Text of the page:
And there she lullèd me asleep,
And there I dreamed—Ah! woe betide!
The latest dream I ever dreamt
On the cold hillside.

(John Keats)

What colours and shapes our dreams? Do we hear bird song, rolling waves, the voice of a loved one? Often dreams feature images, pictorial situations, a coherent narrative or disconnected fragments of a story. As dreams are said to represent the fulfilment of a repressed wish, or the embodiment of some unrecognised fear, they consist of similes and metaphors, hints and allusions.

Hints and allusions offer rich material for allegories, fantasies and abstract compositions, to give the story and the atmosphere of the dream a visual reality on canvas. Dreams are represented symbolically.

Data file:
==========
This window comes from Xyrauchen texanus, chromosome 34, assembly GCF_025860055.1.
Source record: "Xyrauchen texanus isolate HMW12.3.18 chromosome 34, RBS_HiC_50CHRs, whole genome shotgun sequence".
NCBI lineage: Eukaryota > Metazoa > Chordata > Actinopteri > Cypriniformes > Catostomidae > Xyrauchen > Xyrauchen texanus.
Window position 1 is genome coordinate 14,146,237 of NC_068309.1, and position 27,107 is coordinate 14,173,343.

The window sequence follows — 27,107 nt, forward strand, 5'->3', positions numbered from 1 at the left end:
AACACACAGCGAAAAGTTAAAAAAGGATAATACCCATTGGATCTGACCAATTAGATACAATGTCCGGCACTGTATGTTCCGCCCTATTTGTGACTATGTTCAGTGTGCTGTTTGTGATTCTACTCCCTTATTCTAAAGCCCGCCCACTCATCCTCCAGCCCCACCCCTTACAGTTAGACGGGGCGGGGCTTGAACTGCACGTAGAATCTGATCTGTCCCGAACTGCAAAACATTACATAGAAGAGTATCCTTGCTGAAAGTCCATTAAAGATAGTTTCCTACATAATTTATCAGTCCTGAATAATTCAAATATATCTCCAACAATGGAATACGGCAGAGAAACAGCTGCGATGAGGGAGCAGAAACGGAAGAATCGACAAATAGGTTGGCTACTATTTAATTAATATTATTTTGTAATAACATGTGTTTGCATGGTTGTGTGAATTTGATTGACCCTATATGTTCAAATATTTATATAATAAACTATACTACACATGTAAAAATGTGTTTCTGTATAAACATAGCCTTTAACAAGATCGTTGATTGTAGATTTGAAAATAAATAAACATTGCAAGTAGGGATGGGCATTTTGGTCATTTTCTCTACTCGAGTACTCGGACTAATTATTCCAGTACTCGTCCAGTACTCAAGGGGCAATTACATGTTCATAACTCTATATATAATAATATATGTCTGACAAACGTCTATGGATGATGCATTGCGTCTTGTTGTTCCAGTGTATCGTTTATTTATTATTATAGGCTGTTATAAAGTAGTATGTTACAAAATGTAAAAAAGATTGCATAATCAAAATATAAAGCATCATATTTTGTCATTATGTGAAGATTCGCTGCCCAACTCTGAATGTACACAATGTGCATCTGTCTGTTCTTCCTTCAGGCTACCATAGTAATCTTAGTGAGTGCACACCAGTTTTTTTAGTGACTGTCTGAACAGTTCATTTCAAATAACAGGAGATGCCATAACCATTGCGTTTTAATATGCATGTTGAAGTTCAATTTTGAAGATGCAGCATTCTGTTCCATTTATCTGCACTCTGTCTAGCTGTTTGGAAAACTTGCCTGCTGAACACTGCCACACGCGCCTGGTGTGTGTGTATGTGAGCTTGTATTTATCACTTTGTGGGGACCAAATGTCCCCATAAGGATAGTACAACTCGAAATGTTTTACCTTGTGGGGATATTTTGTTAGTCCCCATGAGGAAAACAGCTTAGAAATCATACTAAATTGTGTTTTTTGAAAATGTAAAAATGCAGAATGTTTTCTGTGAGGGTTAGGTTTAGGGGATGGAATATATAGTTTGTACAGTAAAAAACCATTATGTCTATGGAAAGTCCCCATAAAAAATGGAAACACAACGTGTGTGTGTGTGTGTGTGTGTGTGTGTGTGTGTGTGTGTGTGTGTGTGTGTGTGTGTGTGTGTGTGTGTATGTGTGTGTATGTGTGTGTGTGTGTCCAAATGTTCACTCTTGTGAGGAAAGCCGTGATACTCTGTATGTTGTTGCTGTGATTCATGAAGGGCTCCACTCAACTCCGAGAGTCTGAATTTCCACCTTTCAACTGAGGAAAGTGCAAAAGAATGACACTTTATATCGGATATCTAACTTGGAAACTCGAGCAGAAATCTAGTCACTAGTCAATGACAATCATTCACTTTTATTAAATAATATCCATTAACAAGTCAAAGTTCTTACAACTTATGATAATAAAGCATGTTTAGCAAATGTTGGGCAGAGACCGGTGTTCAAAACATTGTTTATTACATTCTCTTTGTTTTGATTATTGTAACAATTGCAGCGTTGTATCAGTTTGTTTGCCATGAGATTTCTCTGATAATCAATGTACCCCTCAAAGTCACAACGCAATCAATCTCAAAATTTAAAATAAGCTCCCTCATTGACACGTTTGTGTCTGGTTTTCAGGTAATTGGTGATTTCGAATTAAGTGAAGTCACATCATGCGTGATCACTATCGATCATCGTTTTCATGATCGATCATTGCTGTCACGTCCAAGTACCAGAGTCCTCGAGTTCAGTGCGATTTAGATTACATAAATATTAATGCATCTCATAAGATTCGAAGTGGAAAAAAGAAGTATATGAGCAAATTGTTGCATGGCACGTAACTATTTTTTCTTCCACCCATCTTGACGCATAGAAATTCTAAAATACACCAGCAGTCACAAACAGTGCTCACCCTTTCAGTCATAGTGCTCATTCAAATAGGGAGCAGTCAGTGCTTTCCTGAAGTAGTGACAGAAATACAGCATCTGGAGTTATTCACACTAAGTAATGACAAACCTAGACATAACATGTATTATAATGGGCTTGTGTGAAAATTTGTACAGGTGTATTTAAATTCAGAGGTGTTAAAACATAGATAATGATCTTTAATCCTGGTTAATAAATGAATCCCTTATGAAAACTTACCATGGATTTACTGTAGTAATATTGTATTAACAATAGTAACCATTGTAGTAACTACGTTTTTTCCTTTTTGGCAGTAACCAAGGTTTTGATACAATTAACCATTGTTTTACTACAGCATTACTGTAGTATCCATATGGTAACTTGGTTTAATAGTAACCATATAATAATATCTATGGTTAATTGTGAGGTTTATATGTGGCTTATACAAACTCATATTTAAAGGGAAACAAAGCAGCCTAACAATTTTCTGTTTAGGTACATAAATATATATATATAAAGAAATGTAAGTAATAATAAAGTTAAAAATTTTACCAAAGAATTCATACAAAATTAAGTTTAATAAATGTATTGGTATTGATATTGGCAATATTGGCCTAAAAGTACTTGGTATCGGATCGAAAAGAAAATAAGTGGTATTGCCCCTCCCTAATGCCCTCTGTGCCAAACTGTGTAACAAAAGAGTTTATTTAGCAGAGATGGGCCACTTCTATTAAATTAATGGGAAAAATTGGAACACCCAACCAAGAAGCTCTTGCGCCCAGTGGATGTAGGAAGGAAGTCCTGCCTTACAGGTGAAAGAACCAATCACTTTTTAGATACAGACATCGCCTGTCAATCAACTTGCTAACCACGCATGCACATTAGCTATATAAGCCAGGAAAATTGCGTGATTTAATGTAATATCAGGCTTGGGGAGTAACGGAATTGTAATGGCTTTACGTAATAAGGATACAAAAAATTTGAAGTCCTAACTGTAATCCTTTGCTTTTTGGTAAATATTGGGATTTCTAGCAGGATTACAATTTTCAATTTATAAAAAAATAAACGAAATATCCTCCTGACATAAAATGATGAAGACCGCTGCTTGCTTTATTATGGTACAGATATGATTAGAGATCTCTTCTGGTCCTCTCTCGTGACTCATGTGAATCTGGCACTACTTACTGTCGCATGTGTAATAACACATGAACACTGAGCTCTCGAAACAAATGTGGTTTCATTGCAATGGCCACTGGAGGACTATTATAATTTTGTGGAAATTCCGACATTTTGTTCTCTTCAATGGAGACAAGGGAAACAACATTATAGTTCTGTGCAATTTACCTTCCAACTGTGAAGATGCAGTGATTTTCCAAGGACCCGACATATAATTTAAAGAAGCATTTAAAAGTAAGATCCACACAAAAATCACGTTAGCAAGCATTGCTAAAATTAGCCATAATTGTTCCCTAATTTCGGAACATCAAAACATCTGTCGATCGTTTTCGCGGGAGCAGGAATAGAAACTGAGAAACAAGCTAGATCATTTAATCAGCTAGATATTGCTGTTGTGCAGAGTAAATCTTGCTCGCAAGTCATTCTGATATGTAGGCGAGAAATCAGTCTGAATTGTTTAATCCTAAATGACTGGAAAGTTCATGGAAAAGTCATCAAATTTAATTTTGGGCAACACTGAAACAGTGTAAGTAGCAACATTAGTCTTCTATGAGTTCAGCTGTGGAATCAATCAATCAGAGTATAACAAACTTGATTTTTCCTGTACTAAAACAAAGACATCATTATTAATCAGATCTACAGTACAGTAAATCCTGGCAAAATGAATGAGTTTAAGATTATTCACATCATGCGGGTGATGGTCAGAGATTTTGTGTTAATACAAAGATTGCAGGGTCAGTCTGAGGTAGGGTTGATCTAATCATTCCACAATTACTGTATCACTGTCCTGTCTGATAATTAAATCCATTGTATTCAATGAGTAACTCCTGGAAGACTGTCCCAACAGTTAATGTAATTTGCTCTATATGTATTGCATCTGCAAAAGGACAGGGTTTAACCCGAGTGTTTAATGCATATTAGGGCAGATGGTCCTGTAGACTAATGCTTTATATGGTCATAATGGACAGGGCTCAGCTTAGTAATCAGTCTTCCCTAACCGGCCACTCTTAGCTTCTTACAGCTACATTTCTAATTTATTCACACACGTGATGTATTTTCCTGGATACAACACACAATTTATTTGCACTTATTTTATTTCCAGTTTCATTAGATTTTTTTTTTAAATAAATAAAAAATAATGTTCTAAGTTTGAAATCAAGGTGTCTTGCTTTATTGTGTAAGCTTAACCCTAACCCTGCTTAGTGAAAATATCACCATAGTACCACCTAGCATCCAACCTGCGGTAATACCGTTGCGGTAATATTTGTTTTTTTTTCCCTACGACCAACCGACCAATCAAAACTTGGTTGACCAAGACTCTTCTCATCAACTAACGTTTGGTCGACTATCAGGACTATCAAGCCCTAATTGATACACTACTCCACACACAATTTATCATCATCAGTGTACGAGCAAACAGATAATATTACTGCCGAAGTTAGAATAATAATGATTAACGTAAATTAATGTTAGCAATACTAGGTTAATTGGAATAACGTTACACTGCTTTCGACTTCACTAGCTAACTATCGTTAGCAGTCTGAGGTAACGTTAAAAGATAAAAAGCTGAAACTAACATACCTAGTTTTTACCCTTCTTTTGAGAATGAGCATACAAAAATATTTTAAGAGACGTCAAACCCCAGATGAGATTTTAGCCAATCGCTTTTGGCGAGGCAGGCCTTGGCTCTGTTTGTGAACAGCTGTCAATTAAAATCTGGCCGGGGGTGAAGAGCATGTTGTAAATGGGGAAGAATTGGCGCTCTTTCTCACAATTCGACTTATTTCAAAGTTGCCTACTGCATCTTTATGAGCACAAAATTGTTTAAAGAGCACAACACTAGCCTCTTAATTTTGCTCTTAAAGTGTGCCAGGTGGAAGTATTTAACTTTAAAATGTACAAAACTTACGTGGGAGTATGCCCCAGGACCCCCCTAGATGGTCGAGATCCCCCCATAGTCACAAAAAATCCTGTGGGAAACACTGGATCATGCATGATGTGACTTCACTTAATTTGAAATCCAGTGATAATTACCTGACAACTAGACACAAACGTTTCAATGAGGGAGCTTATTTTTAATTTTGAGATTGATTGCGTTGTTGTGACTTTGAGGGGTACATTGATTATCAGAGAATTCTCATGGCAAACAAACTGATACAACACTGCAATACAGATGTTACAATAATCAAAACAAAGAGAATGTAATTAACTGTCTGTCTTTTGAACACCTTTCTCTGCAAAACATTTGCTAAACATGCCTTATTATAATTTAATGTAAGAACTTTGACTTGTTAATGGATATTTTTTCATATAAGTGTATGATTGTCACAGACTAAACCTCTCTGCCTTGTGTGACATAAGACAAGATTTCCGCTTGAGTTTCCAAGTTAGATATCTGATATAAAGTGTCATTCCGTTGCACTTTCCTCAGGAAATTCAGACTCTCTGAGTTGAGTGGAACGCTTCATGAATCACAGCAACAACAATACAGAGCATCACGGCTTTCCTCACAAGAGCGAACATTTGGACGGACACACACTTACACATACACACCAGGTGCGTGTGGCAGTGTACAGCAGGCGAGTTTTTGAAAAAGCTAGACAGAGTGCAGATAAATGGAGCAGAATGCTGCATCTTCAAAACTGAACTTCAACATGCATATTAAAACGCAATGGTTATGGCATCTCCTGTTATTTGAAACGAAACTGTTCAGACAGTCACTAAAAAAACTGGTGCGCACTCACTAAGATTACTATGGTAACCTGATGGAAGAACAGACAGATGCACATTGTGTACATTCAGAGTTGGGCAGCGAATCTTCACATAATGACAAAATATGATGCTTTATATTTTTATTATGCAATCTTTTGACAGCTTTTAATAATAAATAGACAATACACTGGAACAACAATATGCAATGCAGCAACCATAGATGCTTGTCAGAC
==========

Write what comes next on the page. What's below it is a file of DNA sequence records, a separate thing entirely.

With its roots in literature, especially poetry, in particular the poetry of Mallarmé and Verlaine, symbolism is, unlike other art ‘isms’ not only a reaction against, but a continuation of a style that favours mythological and religious topics, spiced with erotic and mystical elements.

Legendary or literary characters, deities, animals and landscapes but especially women are the subjects of symbolist paintings. The artists bravely address themes of great relevance, like the relationship between human and divinity, love, sin, disease and death.

Seated on an impressive, if improbable, throne, Jupiter looks directly at the viewer, a young but powerful ruler of the world in Gustave Moreau’s Jupiter and Semele. A small and pale human figure, his victim Semele, is draped on his thigh. She has been incinerated by Jupiter’s bolts of lightning. Following a previous encounter with Jupiter, Semele is pregnant. As she lies dying, Jupiter performs an unusual caesarean and implants the foetus into his own thigh. The painting is heavy with impasto and symbols: power, life, death, magic, present and future are represented by various figures and heads of deities, the moon, birds and vegetation.

The femme fatale